Editor’s Note: This post is last in a series of what it means to be a patriotic Chinese and a Christ-follower, and how the two intersect. In this post, an international graduate student from China (name not identified) shares practical ways to spiritually engage with those who have received a thoroughly patriotic education.
Understanding their Story
“What? You are telling me those foreign devils (a negative term referring to foreigners) made a tremendous contribution in advancing China into a modern state?” As he conversed with his American friend, Jiu was deeply perplexed when he learned what early missionaries accomplished in building schools, bringing modern medicine and contributing to his homeland in many other positive ways. He asked, “But why? Why did they do that? I’ve never heard of this before, it’s totally different from what I’ve learned in school”.
It’s likely that Chinese students, especially those deeply loyal to their homeland, would react strongly to any exchange of conflicting information. Growing up in China, students have been exposed to “political” and “patriotic” courses throughout their education. They have been persuaded to believe that the Chinese people received unjust treatment and cultural invasion from major Capitalistic powers. They were taught that the Communist Party successfully set the country free from centuries of humiliating subjugation to Westerners.
In their view, all other beliefs and political systems proved to be flawed and they eventually failed in Chinese history. Not only that, they have been influenced to think that the Party is the only means of restoring and strengthening the nation to a level of global respect and power. Therefore, every Chinese can have the equal opportunity of achieving the “China Dream”.
For all these reasons, a Chinese student will have difficulty considering – and even embracing – any view they deem contrary to their patriotic beliefs. More so, they are likely to be skeptical and suspicious to accept Christian truth, which they view as a Western belief. Though it may not be obvious to their American friend, they are likely to avoid or reject spiritual conversations.
Sharing God’s Story
And yet, because of their educational and cultural background, there are ways to open the door to sharing the Gospel. As with most Asians from cultures based on honor and shame, Chinese people seek honor and avoid humiliation. Throughout recent decades, leaders in China have sought to reject the shame of the humiliating chapters of Chinese history. They have intended to restore honor to Chinese society. Yet, no form of political government can cause a nation to forget their pain and suffering. It cannot fully help their people heal from past pain, strife, and suffering.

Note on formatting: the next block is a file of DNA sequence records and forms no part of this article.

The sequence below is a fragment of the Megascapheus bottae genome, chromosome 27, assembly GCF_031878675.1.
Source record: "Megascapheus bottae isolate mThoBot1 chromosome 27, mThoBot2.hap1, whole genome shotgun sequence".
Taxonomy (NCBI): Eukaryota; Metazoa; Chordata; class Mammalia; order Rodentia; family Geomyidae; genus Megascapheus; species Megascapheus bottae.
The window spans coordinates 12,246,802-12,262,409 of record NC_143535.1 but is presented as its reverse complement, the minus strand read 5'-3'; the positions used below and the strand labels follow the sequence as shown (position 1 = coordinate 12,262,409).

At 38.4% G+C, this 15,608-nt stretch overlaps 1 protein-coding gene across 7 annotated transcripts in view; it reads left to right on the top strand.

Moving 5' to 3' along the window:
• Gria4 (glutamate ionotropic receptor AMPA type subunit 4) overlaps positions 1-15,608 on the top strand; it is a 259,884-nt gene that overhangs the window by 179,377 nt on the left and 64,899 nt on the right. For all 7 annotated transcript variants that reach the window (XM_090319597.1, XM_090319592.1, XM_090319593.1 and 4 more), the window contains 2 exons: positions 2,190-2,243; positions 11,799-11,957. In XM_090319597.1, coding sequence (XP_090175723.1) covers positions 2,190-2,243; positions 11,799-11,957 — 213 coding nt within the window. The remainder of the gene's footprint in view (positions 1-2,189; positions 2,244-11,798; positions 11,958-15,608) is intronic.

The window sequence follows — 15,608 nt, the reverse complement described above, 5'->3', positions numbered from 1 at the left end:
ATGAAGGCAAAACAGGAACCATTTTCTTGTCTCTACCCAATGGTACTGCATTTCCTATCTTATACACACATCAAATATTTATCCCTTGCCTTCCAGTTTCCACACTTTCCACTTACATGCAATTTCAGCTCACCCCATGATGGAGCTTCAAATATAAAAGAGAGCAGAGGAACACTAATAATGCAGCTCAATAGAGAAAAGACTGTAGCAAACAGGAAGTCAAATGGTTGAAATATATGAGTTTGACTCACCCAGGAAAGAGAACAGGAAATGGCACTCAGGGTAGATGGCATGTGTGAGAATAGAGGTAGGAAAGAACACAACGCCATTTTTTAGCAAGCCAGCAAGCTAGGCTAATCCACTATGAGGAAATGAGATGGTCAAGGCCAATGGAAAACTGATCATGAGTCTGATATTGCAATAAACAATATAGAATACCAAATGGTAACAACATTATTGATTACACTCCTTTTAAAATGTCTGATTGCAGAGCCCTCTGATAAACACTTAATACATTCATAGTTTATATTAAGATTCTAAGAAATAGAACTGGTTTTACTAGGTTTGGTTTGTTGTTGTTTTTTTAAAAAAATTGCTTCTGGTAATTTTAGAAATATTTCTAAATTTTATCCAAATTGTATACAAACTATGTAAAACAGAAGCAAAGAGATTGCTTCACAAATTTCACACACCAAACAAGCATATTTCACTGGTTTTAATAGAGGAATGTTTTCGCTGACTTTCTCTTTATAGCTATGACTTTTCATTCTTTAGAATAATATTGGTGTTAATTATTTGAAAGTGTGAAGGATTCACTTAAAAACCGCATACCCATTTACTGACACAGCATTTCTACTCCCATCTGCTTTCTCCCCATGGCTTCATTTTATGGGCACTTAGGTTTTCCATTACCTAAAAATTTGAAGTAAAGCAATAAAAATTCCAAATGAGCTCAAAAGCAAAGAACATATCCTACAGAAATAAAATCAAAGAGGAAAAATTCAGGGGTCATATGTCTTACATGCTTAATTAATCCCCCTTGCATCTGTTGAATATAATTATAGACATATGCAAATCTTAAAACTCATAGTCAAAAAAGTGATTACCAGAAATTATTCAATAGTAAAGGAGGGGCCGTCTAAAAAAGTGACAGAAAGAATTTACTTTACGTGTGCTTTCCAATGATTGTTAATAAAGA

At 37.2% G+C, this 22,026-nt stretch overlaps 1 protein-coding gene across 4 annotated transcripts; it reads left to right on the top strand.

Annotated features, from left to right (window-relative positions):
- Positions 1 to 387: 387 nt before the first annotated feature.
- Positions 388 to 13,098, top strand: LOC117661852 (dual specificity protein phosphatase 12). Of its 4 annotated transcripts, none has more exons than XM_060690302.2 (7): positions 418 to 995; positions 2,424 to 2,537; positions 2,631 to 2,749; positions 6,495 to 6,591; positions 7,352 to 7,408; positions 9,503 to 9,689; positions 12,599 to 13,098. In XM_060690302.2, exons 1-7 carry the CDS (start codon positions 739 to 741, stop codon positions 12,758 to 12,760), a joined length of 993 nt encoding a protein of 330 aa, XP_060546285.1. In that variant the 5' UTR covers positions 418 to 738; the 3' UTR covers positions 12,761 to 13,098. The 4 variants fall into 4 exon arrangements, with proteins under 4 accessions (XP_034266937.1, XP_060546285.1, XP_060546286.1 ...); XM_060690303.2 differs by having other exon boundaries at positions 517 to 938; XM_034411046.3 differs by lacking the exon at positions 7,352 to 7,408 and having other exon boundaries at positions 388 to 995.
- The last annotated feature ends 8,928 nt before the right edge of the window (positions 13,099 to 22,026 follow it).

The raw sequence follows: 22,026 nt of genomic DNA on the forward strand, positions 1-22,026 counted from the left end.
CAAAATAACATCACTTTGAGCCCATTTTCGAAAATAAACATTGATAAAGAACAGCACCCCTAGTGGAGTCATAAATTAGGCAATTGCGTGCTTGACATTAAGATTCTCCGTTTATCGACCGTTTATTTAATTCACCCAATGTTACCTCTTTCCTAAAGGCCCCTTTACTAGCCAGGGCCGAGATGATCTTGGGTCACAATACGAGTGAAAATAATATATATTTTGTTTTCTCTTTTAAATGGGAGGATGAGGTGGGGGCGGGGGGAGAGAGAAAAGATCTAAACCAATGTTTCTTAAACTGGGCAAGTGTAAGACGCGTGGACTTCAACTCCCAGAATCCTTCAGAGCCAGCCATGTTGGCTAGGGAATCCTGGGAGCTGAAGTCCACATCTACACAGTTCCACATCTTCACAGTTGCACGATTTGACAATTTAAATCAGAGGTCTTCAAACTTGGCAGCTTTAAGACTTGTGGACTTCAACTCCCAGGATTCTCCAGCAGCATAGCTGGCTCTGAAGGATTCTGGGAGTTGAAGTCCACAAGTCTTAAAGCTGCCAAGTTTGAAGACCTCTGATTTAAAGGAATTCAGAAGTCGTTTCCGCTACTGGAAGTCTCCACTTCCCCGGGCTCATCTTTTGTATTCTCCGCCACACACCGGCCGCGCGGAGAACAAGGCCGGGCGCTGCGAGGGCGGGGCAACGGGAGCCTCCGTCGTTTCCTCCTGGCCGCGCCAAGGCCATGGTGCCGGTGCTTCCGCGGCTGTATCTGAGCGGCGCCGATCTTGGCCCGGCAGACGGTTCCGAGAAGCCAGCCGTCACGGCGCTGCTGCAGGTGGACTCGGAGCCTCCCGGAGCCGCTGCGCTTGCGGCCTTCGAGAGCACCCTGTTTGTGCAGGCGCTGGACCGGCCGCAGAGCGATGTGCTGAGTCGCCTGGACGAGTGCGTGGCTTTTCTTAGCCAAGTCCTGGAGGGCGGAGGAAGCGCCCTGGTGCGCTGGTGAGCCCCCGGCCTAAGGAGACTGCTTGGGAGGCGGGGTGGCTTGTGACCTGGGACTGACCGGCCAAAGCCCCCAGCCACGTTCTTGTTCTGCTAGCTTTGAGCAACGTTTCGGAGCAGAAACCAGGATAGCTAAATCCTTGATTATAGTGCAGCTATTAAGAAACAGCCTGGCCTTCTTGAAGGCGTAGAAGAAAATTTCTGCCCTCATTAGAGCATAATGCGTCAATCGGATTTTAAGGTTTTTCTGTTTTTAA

The Scripture is a story of God’s divine redemption. He alone removes the shame and restores the honor of His chosen people. Adam and Eve felt shame and knew fear after they rebelled against God’s good will for them. Instead of rejecting them, he showed His grace and mercy by providing a covering for their shame. This pattern of rebellion and restoration is woven throughout history At the right time, God sent His Son to live, die and rise again. Through Christ, the shame of wayward people has been removed. They have been restored to the highest honor to become God’s children and live in His eternal kingdom, now and forever.
For Chinese students who have received a patriotic education they know little to nothing about the story of the Bible. More so, they have difficulty embracing the nature of their hearts and understanding the character of God. Unconditional love and forgiveness are concepts difficult for Chinese people to fathom. They wonder how can one freely love and forgive without any strings attached? Because of God’s radical love they can receive an honor they could not achieve for themselves. They no longer need to hide from any disgrace from the past or in the present. All this is possible through a personal relationship with God through Christ.
As you engage with your Chinese friend seek to understand their patriotic heritage. Learn how their thoughts and beliefs have shaped and influenced them. Yet, refrain from passing judgment. Avoid political conversations, especially on controversial topics regarding Taiwan, Tibet and Tiananmen Square. Instead, show them the way of God’s kingdom as you display His love and kindness. They will see you don’t intend to bring harm to them or their country. They will see light of God’s love that will warm their heart and revive their soul.